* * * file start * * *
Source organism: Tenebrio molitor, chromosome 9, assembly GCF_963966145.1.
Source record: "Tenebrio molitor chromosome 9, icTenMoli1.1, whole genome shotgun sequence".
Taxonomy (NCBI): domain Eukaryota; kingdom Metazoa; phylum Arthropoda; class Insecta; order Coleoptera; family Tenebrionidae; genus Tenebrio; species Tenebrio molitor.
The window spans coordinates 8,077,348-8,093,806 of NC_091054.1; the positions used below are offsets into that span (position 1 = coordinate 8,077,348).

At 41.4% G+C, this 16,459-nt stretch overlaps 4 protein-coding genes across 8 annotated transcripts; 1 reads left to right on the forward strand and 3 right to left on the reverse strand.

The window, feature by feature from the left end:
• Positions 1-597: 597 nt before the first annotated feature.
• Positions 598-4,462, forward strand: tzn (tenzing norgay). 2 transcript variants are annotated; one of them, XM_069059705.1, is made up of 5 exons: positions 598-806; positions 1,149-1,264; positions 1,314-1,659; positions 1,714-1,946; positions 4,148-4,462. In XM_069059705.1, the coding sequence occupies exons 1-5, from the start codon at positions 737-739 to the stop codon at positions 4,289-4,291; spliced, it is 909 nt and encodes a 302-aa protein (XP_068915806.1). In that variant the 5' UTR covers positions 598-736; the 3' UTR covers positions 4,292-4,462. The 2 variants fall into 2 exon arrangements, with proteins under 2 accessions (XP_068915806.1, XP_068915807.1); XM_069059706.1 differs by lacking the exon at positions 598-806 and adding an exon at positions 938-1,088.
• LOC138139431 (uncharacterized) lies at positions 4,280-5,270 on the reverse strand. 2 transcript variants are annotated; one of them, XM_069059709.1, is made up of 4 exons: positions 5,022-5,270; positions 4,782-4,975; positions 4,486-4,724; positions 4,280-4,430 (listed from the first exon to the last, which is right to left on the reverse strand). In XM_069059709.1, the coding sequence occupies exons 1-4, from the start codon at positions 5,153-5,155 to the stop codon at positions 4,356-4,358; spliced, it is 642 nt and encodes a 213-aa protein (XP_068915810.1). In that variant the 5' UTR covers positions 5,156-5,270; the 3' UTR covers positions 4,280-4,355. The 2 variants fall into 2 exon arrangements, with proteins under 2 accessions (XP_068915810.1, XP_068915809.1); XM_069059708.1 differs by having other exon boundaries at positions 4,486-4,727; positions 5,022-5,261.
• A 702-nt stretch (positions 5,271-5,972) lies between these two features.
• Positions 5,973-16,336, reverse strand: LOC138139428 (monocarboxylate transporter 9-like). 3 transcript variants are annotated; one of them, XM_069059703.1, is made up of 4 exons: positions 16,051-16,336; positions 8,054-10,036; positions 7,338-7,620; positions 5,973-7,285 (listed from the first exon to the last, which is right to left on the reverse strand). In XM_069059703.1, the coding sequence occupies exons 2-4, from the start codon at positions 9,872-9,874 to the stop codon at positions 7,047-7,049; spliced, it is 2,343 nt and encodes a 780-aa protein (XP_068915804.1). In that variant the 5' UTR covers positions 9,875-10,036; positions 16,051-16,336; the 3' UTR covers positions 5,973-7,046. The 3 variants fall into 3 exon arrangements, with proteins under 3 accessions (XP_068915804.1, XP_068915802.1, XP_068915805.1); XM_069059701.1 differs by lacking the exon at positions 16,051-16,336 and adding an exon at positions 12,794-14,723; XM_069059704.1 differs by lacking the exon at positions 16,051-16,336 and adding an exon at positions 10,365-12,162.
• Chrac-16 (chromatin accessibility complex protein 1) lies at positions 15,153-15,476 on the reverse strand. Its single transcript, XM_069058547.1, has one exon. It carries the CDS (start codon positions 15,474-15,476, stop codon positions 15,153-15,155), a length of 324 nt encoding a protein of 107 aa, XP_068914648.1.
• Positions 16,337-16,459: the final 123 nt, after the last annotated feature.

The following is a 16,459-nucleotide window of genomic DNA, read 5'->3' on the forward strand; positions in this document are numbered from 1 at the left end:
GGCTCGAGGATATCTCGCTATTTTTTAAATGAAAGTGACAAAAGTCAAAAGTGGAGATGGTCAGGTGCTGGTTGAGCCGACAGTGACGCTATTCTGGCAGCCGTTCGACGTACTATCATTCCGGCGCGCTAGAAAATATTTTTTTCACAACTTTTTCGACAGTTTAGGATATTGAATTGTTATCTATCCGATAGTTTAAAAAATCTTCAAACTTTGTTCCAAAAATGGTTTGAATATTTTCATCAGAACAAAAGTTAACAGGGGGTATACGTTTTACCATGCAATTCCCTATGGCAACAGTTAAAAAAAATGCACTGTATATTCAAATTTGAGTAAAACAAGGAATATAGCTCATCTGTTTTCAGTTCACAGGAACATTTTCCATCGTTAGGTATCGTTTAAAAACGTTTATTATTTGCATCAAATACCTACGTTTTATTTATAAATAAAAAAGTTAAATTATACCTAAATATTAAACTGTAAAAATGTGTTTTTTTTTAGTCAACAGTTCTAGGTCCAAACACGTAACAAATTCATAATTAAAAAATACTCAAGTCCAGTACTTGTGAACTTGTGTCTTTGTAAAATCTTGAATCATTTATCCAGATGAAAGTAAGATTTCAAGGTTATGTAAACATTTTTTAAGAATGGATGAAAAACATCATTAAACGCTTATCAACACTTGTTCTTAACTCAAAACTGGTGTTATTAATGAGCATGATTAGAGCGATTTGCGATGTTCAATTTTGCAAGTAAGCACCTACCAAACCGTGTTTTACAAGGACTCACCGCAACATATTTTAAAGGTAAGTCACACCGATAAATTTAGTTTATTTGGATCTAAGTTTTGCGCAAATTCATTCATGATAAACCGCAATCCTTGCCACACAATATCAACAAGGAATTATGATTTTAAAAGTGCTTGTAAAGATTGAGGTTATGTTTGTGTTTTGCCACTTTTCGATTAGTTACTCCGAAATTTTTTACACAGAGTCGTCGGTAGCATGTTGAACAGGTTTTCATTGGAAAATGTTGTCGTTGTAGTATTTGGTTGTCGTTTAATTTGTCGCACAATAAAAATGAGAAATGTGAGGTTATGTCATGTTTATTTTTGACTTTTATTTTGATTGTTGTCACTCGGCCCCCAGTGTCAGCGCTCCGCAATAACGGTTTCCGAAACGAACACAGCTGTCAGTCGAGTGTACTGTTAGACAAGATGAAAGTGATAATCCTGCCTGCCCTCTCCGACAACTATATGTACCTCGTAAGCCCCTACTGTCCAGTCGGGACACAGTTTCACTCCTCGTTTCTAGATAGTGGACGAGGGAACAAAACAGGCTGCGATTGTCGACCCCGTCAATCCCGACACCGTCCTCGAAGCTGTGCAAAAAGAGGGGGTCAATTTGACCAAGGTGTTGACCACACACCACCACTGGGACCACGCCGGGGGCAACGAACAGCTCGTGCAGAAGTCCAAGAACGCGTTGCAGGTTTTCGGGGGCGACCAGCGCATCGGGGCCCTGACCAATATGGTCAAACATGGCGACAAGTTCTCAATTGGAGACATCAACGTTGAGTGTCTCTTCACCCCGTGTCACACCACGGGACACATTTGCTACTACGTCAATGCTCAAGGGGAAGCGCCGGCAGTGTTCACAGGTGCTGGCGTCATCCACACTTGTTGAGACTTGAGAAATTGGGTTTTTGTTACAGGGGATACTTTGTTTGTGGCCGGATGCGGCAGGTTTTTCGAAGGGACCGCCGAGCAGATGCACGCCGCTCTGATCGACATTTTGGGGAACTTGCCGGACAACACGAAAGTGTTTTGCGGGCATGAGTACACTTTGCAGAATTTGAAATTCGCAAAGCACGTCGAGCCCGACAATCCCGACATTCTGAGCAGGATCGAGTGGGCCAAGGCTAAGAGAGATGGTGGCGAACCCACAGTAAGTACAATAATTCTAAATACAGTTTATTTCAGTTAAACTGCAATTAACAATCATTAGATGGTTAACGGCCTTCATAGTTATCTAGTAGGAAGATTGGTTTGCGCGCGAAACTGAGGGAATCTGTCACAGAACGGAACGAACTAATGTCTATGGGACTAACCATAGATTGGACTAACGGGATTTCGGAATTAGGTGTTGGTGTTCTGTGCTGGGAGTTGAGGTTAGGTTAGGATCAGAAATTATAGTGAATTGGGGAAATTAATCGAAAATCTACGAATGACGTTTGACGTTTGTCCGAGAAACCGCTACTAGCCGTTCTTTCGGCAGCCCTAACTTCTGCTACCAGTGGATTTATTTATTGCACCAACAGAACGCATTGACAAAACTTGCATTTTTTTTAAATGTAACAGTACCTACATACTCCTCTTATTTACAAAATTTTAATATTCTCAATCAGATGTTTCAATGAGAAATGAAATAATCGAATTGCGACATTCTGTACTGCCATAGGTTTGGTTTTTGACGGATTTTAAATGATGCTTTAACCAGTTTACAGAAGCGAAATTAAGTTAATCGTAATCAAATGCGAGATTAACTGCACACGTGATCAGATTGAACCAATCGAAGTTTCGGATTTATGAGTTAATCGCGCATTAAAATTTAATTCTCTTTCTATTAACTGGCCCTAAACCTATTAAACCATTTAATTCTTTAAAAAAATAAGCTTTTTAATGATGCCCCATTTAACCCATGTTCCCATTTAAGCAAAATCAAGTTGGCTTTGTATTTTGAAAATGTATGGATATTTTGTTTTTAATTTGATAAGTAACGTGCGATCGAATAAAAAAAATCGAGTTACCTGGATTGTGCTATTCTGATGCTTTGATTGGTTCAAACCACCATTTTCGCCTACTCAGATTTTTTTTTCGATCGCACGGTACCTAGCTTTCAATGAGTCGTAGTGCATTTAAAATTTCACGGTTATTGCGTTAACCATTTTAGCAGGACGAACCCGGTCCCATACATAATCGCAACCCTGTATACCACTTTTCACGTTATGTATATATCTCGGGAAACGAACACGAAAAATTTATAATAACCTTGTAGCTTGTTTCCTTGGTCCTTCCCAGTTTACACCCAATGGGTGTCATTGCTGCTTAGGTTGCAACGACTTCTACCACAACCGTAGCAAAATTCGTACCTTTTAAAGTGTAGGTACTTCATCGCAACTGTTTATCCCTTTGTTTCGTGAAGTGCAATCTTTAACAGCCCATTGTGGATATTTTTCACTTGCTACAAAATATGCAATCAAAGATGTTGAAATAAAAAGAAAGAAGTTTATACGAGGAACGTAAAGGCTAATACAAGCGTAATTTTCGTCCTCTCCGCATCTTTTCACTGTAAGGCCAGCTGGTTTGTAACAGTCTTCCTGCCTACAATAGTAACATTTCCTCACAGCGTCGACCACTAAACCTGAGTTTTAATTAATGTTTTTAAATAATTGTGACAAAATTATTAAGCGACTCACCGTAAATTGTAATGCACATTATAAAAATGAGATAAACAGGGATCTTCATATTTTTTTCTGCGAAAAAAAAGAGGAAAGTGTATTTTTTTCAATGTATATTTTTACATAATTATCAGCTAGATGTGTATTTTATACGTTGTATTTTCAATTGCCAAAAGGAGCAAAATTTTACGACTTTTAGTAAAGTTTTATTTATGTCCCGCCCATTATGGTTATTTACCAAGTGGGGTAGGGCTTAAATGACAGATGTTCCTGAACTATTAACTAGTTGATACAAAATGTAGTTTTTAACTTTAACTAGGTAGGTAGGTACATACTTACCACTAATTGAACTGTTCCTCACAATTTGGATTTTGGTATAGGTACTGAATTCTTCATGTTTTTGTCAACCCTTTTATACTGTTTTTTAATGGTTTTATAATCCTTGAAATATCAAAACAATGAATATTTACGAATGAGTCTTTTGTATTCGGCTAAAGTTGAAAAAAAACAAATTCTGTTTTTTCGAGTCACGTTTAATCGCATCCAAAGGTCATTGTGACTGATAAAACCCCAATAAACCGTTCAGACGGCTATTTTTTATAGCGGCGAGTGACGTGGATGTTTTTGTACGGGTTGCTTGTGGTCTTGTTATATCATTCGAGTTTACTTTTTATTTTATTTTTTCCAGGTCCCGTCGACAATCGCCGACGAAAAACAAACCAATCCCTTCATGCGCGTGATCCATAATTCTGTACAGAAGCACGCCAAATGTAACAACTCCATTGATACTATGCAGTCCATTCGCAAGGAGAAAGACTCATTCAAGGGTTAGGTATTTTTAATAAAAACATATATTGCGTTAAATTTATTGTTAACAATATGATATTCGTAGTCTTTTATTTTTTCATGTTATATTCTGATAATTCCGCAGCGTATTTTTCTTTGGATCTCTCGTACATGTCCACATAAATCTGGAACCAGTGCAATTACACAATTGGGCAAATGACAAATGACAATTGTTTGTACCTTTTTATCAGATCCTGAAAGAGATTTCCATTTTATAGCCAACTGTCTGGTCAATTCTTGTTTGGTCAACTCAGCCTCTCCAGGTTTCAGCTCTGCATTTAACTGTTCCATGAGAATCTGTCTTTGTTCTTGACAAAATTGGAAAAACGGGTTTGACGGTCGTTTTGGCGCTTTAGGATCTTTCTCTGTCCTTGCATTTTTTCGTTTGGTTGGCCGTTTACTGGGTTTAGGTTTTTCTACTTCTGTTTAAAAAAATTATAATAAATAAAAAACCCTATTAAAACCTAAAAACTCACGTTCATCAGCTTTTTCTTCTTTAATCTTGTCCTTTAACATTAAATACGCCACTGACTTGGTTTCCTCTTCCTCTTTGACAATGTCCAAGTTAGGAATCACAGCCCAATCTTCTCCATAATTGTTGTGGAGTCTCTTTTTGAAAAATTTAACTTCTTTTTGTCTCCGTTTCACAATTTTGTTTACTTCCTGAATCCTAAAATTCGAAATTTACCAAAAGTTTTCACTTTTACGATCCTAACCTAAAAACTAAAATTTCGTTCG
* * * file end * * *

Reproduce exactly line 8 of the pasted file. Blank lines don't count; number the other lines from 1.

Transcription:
• Positions 598-4,462, forward strand: tzn (tenzing norgay). 2 transcript variants are annotated; one of them, XM_069059705.1, is made up of 5 exons: positions 598-806; positions 1,149-1,264; positions 1,314-1,659; positions 1,714-1,946; positions 4,148-4,462. In XM_069059705.1, the coding sequence occupies exons 1-5, from the start codon at positions 737-739 to the stop codon at positions 4,289-4,291; spliced, it is 909 nt and encodes a 302-aa protein (XP_068915806.1). In that variant the 5' UTR covers positions 598-736; the 3' UTR covers positions 4,292-4,462. The 2 variants fall into 2 exon arrangements, with proteins under 2 accessions (XP_068915806.1, XP_068915807.1); XM_069059706.1 differs by lacking the exon at positions 598-806 and adding an exon at positions 938-1,088.